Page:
The podcast boom has launched a new market for easy-to-use and affordable audio production and hosting tools. To launch a bare minimum podcast, you’ll need a microphone, free audio editing software like Audacity and a platform to host your episodes, like SoundCloud and PodBean. Many podcast tools are free or low-cost and offer intuitive design for beginners to quickly get up to speed.
From there, the sky’s the limit. You can submit your podcast to major platforms like iTunes and Stitcher, which will help grow your reach. Introducing your brand to new customers and keeping current customers engaged should be the main objective of your podcast. The more people who can find and listen to your podcast, the better.
You might think the work is over once you have your recording devices set up, your editing software downloaded and a platform ready to host your new podcast. It’s only just beginning. Everything you do before you hit the record button will make or break the success of your podcast. Here’s a four-point guide on how to plan a podcast that will attract listeners and brand followers — who can then convert into customers.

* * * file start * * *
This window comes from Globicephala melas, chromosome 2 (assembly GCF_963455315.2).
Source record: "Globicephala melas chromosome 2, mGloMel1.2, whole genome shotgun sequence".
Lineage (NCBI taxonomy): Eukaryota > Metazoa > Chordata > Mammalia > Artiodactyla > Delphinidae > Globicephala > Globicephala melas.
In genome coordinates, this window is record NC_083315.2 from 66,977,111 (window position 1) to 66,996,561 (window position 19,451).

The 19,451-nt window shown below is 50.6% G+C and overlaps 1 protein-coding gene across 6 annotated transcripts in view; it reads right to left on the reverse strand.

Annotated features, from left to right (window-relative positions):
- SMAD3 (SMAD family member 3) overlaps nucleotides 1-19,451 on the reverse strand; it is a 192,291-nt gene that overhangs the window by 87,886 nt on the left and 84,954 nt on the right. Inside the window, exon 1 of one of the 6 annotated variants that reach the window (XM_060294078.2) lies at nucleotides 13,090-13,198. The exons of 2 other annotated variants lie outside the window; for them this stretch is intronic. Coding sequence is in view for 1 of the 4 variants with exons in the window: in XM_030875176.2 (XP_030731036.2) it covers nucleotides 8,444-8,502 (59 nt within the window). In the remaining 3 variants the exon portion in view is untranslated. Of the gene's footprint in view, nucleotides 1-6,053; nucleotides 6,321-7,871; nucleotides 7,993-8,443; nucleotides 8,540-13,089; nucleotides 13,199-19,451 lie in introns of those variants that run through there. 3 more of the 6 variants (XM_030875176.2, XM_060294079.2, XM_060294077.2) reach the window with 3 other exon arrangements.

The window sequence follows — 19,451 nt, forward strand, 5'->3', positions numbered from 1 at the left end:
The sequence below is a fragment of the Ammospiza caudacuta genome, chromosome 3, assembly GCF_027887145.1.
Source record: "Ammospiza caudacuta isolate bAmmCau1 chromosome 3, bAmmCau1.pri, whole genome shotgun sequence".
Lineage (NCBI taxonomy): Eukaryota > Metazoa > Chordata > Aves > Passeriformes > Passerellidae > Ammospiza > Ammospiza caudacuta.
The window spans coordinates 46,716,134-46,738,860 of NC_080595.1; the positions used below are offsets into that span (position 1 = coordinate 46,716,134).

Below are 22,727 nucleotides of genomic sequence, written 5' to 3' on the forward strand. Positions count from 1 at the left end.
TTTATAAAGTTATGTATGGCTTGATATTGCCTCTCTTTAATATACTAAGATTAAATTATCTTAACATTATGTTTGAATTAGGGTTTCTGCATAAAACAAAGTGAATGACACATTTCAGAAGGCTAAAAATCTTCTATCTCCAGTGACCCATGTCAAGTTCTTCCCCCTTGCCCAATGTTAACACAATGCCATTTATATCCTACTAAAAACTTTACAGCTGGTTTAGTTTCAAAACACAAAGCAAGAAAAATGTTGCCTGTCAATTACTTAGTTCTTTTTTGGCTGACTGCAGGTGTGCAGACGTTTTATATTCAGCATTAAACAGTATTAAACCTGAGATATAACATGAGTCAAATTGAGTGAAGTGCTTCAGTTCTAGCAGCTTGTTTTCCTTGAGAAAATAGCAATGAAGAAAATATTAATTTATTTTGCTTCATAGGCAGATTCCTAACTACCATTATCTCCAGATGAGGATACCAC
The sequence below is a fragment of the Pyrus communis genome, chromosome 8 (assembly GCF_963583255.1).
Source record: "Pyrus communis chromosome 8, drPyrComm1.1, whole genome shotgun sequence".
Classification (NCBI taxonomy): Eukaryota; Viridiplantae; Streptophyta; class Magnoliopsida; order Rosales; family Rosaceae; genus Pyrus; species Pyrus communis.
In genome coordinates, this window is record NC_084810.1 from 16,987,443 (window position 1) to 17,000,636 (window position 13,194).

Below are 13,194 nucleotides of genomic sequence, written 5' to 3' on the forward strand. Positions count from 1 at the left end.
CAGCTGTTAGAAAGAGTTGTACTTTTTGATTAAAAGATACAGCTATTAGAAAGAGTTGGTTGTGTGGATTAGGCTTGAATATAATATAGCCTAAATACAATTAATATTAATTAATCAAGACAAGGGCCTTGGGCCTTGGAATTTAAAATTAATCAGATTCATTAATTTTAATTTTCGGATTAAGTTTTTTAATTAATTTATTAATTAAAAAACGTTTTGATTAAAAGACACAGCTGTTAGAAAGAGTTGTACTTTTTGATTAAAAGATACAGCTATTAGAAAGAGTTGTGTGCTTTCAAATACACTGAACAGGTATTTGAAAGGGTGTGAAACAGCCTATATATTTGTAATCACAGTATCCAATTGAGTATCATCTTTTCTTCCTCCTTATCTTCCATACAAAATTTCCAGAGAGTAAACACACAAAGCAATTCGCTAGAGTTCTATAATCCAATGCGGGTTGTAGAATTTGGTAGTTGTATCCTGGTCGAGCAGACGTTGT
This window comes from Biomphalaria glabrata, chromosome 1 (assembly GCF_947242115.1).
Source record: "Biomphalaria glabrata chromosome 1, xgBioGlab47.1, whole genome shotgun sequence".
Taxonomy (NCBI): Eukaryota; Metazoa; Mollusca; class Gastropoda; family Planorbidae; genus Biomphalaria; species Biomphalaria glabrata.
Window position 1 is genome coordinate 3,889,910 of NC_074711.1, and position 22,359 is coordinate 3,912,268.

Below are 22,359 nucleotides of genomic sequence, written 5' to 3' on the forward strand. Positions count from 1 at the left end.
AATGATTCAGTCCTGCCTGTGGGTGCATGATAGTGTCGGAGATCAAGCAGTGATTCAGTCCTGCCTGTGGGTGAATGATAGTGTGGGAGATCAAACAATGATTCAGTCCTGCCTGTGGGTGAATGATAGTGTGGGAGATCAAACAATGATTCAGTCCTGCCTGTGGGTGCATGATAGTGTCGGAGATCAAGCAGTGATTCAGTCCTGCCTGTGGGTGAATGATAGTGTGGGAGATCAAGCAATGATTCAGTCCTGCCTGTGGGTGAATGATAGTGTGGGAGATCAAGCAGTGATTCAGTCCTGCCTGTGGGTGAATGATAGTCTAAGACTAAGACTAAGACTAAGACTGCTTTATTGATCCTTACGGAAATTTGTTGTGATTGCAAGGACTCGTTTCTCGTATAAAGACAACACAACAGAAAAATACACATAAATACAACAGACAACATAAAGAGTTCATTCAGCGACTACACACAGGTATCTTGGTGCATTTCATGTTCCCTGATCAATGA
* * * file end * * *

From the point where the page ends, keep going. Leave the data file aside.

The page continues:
Good pre-production ensures better outcomes
Like any other marketing or brand initiative, a podcast needs a project plan. It’s easy to start your podcast on the right foot with these four success tips:
- Choose a focus or niche
Start your podcast with a specific concentration or niche. Offering a clear, authoritative, and in-depth voice on a niche topic is more likely to win over a target audience than a scattered jumble of topics.